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Three dental students.

Three dental students in the Cuban Educational Exchange program.

More than teeth: University of Minnesota dental students learn alongside their C

University of Minnesota dental students learn alongside their Cuban peers

By Pauline Oo

Published on April 23, 2004

When Loren Taple's wife said, "Let's go to Cuba," little did he realize that her vacation whim would result in an annual trip for University of Minnesota dental students to learn more about their field and help the dentists and people of Cuba. Taple, a general dentist and adjunct assistant professor of preventive sciences in the U's School of Dentistry, led the school's first Cuba Educational Exchange program in 2003.

"My wife and I went down in 1999 not knowing anybody," says Taple of his maiden voyage to Cuba. " But we had done some research on the Jewish community in Cuba [because I'm Jewish], and so, we started with what we knew."

While touring the Patronado Synagogue near their hotel, Taple made one of his most valuable academic contacts.

He met the president of the congregation, Jose Miller, who turned out to be a retired oral surgeon. Miller knew the person in the Cuban Health Ministry who was in charge of all the dentists in the country and he gave Taple the man's telephone number. "It took a while to set up, but in 2000, a colleague and I went down to Havana and had a meeting with this guy," explains Taple. "Told him what we wanted to do, and it got put together."

Havana via Montego Bay

This year, the Cuba Educational Exchange (March 21-28) once again coincided with the School of Dentistry's Jamaica Mission (March 14-28), during which University of Minnesota students provide preventive surgical and restorative care to rural Jamaicans through portable clinics.

"We do the Cuba trip in conjunction with Jamaica for two reasons: we have some of the same students, and we are already in the third country, Jamaica, [because there are no direct flights to Cuba from the U.S, you must enter via a third country]," explains Taple.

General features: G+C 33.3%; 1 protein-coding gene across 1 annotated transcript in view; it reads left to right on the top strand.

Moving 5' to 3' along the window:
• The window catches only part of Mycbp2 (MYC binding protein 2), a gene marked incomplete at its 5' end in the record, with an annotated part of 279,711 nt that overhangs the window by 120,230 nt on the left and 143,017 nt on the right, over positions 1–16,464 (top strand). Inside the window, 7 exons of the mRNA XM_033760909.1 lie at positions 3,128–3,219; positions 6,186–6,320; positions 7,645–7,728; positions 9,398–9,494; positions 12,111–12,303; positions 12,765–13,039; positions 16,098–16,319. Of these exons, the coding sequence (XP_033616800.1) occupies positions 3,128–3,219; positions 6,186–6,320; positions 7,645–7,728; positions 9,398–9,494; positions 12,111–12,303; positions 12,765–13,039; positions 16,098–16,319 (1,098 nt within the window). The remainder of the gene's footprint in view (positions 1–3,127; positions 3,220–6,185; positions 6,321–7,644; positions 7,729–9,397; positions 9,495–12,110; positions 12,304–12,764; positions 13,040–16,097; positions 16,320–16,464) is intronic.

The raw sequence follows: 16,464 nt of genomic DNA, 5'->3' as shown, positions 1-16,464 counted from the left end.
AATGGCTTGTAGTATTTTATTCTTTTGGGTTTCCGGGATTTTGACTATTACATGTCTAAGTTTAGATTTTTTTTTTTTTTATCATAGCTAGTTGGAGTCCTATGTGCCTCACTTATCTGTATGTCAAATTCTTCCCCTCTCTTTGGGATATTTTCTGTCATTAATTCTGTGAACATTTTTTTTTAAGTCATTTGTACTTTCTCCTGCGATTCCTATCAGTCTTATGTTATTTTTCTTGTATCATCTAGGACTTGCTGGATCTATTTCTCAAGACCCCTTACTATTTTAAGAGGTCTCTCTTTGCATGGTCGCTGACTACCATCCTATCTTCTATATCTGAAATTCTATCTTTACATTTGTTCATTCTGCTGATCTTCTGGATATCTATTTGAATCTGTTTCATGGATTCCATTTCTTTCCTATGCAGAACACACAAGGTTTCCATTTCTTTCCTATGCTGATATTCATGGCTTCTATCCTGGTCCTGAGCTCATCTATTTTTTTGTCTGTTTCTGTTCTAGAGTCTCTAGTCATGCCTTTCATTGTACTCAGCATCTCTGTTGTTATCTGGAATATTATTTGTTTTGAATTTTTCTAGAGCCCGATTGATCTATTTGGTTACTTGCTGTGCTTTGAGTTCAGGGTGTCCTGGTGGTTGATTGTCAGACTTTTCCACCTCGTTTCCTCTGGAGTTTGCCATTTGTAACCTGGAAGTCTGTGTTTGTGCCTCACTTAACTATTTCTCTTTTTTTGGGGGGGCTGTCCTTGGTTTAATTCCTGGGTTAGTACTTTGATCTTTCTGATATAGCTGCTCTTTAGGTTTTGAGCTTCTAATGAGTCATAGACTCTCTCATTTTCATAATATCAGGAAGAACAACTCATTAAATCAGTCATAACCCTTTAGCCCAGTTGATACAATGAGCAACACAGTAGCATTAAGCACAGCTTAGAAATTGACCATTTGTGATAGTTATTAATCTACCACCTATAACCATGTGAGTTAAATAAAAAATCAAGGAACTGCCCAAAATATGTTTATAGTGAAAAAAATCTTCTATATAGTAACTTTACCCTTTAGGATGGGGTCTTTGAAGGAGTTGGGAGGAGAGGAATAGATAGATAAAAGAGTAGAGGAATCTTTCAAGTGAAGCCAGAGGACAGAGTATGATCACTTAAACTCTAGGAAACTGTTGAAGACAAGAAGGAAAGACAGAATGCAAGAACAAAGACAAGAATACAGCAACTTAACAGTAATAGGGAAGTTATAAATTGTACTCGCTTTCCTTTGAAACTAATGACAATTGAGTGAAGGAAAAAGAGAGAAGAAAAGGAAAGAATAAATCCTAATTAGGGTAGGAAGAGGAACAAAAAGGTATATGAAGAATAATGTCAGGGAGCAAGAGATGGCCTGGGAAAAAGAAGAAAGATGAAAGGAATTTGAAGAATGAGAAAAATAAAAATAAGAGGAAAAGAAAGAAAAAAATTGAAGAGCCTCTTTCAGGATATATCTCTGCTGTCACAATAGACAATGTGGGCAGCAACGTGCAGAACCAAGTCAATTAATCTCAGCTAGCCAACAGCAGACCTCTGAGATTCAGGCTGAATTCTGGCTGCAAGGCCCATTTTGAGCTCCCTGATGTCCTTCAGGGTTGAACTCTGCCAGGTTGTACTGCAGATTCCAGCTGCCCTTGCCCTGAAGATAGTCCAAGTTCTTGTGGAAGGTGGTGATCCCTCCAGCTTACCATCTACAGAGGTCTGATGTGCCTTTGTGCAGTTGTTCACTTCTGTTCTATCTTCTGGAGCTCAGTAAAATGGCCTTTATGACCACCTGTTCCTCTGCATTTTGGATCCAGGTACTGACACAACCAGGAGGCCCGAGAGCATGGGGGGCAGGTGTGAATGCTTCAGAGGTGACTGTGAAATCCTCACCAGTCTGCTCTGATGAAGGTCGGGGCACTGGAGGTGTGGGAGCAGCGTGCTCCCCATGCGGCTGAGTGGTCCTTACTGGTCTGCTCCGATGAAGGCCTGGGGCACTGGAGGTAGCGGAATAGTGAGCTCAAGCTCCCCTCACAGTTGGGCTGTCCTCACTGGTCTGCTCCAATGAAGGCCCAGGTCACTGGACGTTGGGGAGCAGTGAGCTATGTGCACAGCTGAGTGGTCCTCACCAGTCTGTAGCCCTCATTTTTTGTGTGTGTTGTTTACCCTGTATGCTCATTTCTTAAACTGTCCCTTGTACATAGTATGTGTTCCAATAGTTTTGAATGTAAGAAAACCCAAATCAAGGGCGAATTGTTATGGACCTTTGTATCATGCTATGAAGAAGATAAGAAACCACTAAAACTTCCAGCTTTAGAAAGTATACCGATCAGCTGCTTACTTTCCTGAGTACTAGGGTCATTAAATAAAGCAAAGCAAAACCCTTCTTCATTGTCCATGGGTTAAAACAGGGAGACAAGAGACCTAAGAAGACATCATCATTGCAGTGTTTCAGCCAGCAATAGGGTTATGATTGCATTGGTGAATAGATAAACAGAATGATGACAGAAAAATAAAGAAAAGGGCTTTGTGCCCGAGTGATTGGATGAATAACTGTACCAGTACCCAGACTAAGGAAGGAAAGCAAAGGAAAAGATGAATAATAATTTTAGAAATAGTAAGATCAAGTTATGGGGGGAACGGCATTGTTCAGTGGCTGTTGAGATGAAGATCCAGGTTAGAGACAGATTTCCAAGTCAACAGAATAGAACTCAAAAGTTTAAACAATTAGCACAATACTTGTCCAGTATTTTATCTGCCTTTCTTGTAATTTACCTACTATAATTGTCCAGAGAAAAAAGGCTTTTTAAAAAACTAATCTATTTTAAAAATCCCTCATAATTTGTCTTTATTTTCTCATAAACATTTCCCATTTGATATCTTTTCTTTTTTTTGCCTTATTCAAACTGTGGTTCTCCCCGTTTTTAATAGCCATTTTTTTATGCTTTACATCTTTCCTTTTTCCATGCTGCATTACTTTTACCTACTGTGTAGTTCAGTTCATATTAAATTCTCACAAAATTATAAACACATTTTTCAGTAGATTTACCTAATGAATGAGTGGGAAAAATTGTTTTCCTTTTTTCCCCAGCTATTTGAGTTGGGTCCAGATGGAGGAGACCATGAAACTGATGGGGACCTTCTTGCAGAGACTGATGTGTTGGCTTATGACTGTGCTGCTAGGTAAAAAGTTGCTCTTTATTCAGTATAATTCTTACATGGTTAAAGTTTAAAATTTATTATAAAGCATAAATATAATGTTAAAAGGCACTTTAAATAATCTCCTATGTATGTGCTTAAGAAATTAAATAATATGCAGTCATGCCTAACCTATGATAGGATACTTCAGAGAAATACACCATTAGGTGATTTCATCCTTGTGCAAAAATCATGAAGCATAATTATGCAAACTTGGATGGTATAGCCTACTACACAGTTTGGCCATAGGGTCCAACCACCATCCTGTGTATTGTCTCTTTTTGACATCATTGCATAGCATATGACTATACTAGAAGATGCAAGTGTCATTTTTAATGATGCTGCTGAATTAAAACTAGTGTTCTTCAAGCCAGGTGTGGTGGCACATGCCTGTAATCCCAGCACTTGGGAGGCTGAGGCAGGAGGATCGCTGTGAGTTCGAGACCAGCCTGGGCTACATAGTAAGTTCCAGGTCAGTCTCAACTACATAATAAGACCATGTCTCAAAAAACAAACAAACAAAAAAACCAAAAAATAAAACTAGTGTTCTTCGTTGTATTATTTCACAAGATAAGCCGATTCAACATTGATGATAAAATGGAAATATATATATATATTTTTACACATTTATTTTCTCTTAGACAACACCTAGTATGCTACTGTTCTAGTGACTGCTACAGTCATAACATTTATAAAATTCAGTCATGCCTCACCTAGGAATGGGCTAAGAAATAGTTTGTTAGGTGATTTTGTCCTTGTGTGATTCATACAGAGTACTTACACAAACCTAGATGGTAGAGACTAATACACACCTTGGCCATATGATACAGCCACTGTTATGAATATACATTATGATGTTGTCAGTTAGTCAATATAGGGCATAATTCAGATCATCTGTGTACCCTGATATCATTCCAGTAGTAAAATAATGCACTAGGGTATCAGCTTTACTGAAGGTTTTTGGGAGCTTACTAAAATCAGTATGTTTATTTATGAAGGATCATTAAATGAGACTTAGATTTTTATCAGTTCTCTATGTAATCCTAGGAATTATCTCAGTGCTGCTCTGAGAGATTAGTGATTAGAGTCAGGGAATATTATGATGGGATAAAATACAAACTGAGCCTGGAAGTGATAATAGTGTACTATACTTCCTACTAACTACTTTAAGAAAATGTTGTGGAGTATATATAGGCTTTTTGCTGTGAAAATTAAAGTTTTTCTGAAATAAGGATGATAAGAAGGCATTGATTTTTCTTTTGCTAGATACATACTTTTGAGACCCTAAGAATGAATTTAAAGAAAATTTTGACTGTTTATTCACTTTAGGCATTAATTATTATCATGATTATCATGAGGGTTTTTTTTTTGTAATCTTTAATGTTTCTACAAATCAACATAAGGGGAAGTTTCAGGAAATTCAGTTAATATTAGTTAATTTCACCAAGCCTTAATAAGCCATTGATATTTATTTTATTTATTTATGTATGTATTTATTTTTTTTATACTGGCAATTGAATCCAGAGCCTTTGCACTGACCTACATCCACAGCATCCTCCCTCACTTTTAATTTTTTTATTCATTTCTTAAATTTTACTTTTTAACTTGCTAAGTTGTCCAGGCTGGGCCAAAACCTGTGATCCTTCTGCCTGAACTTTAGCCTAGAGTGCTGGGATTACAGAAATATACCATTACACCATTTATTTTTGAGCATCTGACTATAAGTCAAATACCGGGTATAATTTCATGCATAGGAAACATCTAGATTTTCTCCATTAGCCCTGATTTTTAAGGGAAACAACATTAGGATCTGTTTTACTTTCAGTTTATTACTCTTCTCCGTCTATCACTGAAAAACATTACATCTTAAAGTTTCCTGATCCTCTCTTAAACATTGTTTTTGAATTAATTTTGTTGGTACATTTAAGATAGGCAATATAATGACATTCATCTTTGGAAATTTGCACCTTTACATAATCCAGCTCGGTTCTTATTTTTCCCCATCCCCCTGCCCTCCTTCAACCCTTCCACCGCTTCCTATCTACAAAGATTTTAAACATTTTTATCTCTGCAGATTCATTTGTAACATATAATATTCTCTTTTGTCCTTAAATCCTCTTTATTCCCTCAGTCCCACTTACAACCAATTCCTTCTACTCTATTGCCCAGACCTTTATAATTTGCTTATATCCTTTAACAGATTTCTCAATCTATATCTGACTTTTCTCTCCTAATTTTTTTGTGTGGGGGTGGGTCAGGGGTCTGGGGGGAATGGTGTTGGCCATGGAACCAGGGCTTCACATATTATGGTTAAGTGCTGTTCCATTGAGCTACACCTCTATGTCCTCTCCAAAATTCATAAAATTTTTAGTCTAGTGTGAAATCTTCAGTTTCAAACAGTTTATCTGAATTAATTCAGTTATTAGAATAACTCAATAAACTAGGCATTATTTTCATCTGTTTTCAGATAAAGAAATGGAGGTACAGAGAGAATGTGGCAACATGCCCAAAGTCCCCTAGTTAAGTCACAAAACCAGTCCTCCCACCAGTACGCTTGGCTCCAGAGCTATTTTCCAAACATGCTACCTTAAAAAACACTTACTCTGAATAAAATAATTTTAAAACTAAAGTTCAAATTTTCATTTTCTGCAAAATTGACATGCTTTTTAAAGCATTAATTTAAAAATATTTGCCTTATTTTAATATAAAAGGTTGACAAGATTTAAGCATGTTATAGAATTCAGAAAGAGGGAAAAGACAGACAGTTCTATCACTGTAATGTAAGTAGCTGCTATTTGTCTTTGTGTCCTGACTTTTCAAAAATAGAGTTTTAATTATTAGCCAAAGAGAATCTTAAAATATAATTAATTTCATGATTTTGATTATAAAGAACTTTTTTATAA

What is the U.S. policy on travelling to Cuba?

U.S. law prohibits spending money in Cuba. The U.S. Treasury Department's Office of Foreign Assets Control may, however, authorize the transaction for certain travelers, such as amateur or semi-professional athletes participating in a Cuban competition or journalists employed by a news reporting organization. The department may also issue specific licenses to educational institutions for educational activities by students or employees of the institution. For up-to-date travel information, see

Taple and his colleagues hand pick the four students who go to Cuba from the students who participated as juniors in the Jamaican mission the previous year. The students must submit essays explaining why they want to go to Cuba and they must raise funds for the trip.

"This is a totally student-driven, fund-raised trip," says Taple. "This year, 3M donated $8,000 worth of supplies, and this is on top of the $40,000 the students had to raise."

The reality

"I wanted to learn how their health care system works," says Erick Hallie, a general dentistry senior, of his interest in going to Cuba. "In Cuba, they have enough people to do the dentistry, [but] they just don't have all the necessary supplies to do it."

According to Taple, Cuba has three dental schools, 10,000 dentists, no private practices, and no dental hygienists. The dentists, called stomatologists, do everything and work for the government. "The average dentist down there makes $20 a month," says Taple. "A taxi driver will make more than a doctor."

Dental students in Cuba are taught five years of English during their training, says Hallie. "Many of them understood what you were saying, but could not speak English very well," he says. "The dental terminology in particular was difficult." Even for the American students. "I had taken two years of Spanish in high school, which was not even close to what I would need to converse with somebody there," remarks Hallie. Yet, he found the most fulfilling part of the trip to be the relationships he made with his peers."

"The hardest part was saying goodbye to the students in Cuba," says Hallie. "Not knowing when we would see them again was tough.... I would love to go back as faculty [leading the exchange] in the future, if possible."

Taple, on the other hand, gets to go back because of his role as program director. He has no plans to relinquish that role, despite the fact that he has to foot his own bill, because he strongly believes in peer learning and has developed a respect for the Cuban resolve.

"We had a kid walk into the clinic last year who had his two central incisors broken off at an angle," says Taple. "We had brought composite material and a curing light--basically stuff that they didn't have--and I fixed his two teeth. He was just beside himself and he wanted to bring me lunch. This boy's got nothing--most Cubans have nothing--and he wants to bring me lunch."

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